EHLA proves a great solution to the chrome ban
The extreme high-speed laser material deposition process provides a cost-efficient alternative to the ban on hard chrome plating in force since September 2017.16 Jan 2018 Roland Ackermann
Chrome plating protects components against corrosion and wear, yet hexavalent chromium is permitted for use only in exceptional cases. This is because conventional hard chrome plating uses a great deal of energy, and chrome damages the environment. Fraunhofer and RWTH researchers have therefore developed a cost-efficient alternative to chrome plating: EHLA (extreme high-speed laser material deposition).
EHLA uses a laser beam to melt the powder particles of the coating while they are still above the melt pool, which means that significantly less material needs to be heated (just a few micrometers suffice). The process therefore also makes it possible to coat heat-sensitive components, enables new material combinations, and can also be used for larger components. Moreover, EHLA is also a resource-efficient (90% of the material is used), faster (feed rate of 50-500 m per minute), and more intricate (thin layers of 25-250 μm) process. The coating is non-porous, with no pores or cracks, and firmly bonded to the base material so that it won’t delaminate. Iron, nickel, and cobalt base alloys are used instead of chromium (VI).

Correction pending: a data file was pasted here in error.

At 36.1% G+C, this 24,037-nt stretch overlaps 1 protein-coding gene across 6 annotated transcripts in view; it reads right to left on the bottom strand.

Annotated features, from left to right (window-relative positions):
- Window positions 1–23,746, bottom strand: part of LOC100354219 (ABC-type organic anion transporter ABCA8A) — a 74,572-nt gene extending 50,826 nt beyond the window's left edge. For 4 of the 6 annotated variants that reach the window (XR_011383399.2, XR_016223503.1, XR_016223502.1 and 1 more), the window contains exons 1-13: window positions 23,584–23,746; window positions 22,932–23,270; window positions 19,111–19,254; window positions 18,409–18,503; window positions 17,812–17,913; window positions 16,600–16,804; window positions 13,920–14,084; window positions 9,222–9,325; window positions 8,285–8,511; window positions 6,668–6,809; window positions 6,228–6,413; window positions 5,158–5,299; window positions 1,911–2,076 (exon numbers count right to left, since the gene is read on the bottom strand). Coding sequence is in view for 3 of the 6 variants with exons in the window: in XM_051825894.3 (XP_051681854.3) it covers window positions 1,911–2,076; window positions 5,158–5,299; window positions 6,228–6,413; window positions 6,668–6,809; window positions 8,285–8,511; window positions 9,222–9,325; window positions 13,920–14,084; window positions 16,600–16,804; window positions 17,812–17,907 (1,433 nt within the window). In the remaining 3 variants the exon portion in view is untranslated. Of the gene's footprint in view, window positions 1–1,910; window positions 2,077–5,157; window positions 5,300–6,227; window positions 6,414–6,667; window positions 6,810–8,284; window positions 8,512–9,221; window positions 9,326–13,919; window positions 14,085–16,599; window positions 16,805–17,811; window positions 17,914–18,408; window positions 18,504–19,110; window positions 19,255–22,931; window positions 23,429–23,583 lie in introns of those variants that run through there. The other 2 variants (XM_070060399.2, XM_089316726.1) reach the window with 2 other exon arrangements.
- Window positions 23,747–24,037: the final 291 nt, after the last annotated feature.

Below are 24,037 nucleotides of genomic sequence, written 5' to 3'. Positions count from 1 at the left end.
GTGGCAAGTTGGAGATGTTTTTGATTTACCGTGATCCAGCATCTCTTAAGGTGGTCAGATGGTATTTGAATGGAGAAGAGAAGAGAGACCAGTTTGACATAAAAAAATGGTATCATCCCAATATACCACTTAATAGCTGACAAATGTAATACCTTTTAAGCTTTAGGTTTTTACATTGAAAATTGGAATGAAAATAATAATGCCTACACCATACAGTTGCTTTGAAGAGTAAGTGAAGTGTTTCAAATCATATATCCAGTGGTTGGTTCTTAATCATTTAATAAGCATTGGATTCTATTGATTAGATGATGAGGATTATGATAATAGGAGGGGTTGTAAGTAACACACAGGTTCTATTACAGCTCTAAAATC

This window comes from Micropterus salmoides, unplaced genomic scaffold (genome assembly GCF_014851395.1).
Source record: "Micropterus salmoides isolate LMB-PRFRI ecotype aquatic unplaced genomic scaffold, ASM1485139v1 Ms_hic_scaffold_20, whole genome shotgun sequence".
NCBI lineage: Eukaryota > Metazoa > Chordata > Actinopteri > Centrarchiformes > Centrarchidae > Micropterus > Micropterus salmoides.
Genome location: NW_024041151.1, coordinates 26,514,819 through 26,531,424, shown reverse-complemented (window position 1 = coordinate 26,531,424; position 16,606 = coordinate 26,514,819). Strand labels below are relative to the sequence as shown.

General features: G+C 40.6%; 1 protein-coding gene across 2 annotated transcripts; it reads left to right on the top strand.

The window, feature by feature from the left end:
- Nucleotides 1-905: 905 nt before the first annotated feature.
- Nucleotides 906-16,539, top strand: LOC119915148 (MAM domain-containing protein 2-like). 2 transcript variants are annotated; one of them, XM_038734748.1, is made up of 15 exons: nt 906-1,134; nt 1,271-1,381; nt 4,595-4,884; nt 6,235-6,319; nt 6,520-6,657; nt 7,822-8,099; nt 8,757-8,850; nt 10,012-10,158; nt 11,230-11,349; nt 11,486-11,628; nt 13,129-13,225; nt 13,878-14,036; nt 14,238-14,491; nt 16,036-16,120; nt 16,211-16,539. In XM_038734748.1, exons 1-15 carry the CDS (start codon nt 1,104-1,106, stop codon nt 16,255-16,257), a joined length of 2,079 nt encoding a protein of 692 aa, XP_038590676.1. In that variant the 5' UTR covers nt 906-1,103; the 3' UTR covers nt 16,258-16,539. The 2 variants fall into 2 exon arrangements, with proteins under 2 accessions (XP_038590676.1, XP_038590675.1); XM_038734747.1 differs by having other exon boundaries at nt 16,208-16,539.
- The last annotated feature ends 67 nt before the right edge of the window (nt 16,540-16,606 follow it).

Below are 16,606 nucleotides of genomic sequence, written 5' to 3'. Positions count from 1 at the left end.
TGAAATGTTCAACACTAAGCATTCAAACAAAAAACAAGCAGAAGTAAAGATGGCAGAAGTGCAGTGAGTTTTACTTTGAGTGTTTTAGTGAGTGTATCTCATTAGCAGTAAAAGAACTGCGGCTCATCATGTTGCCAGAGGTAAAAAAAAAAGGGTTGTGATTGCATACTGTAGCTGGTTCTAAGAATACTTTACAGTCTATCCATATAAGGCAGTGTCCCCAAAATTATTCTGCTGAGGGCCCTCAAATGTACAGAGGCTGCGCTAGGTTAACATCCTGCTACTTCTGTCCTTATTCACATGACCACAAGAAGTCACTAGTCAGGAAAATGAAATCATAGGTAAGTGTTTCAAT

Toolmaker Trumpf has already started to integrate EHLA in its laser machines, while Dutch hydraulic cylinder manufacturer IHC Vremac Cylinders has already made the transition from thermal spraying to EHLA.
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